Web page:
I heard this story on QI (series F, episode "Fight or Flight"). I have supplemented it with a little research of my own. If anyone knows anything else about it, please write in.
In July 1870, France went to war with Germany in what is now called The Franco-Prussian War. It went badly for France. By mid-August, the French army had suffered several embarrassing defeats. By September, just two months later, Emperor Napoleon III was captured and his wife and only son went into hiding. The French Empire was over. Unlike most wars where the optimistic young soldiers tell their sweethearts, "It'll be over in a month" only to have it drag out for years, this one actually WAS. Ish.
Paris went under siege for the next five months. First the Prussians started shelling the city. They shelled them for 23 days. But the Parisians just put some sandbags around the Louvre, packed up all their valuable artwork, moved it underground so it wouldn't get damaged, and went, "Is zat ze best you 'ave, Fritz? We do not care about your puny shellings."
The Prussians were like, "Bullets may not scare you, but there is one thing that frightens a Frenchman–NO FOOD." The French went, "Le gasp! No, we will be strong. We will not cow to the Germans, even if we must make the ultimate sacrifice of our fine cheeses and dry wines." (Okay, I'm totally trivializing this–we're talking about the level of hunger where people eat their pets, and then rats, and then their own shoes just for the salt.)
They had run out of horses to eat, and then they ran out of cats and dogs, and then even the rats were growing scarce. So they ate the zoo. The elephants, Castor and Pollux, provided a lot of meat, but not any pleasure to the citizens, since the elephants were the pride and joy of Paris. Here is an illustration of the zoo animals being divvied up. That's quite the butcher shop selection.
The only animals that were spared (although I'm not sure how the animals themselves escaped death by starvation) were the lions and tigers, because they were difficult to approach and kill, and the monkeys because of "some vague Darwinian notion that they were the relatives of the people of Paris and eating them would be tantamount to cannibalism" (The Siege of Paris 1870-1871, pg 63).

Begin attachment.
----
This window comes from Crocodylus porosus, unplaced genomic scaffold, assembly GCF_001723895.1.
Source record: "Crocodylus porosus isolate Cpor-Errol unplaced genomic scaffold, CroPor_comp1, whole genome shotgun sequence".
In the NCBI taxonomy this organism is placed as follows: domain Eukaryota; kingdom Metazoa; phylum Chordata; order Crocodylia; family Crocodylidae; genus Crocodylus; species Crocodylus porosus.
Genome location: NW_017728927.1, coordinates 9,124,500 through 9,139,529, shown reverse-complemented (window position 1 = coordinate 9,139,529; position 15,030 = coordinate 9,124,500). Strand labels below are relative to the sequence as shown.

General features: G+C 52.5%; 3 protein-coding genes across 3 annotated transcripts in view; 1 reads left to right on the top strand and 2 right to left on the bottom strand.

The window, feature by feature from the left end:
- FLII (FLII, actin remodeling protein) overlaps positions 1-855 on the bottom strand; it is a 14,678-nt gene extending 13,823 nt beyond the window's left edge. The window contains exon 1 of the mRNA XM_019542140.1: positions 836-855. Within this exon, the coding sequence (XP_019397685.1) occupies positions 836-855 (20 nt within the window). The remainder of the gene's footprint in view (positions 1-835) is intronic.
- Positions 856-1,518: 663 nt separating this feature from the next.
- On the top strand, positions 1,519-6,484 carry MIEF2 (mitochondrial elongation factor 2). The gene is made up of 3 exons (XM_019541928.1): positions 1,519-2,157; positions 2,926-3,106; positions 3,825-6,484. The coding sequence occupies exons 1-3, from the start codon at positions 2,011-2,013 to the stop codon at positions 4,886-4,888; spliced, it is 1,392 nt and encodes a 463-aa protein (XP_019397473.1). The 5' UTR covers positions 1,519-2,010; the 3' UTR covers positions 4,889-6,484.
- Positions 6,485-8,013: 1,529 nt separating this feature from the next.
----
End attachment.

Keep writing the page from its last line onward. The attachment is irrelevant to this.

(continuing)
However, in true French style, some of the meat was given to fine restaurants where they transformed it into elegant dishes for its upper class citizens. They even had daily menus drawn up to make the wealthy Parisians feel as close to normal as possible.
A normal menu before they ate the zoo animals contained some of these items:
Emincé de rable de chat. Sauce mayonnaise. [Sliced maple cat in mayonnaise]
Epaules et filets de chien braisés. Sauce aux tomates. [Shoulders and fillets of braised dog in tomato sauce]
Salamis de rats. Sauce Robert. [Rat salami in Robert sauce (whatever that is. Hopefully not someone named Robert)]
Gigots de chien flanqués de ratons. Sauce poivrade. [Haunches of dog flanked by mice in pepper sauce]
Begonias au jus. [Begonia flower juice]
Plum-pudding au rhum et à la Moelle de Cheval. [Horse marrow plum pudding with rum]
Here is a menu with items from the zoo:
Here are a few highlights:
Tête d'âne farcie [Stuffed donkey head]
Consommé d'éléphant [Elephant soup]
Le chameau rôti à l'Anglaise [Roast camel]
Le civet de Kangourou [Kangaroo stew]
Côtes d'ours rôties sauce poivrade [Bear in roasted pepper sauce]
Cuissot de loup, sauce chevreuil [Haunch of wolf with deer sauce]
Le chat flanqué de rats [Cat flanked with rats]
La terrine d'antilope aux truffes [Antelope terrine with truffles]
The Germans got their victory in January of 1871 and honored the armistice by sending trains of food into Paris. If I had been the Germans, I would have sent them another zoo, because these dishes sound DELICIOUS.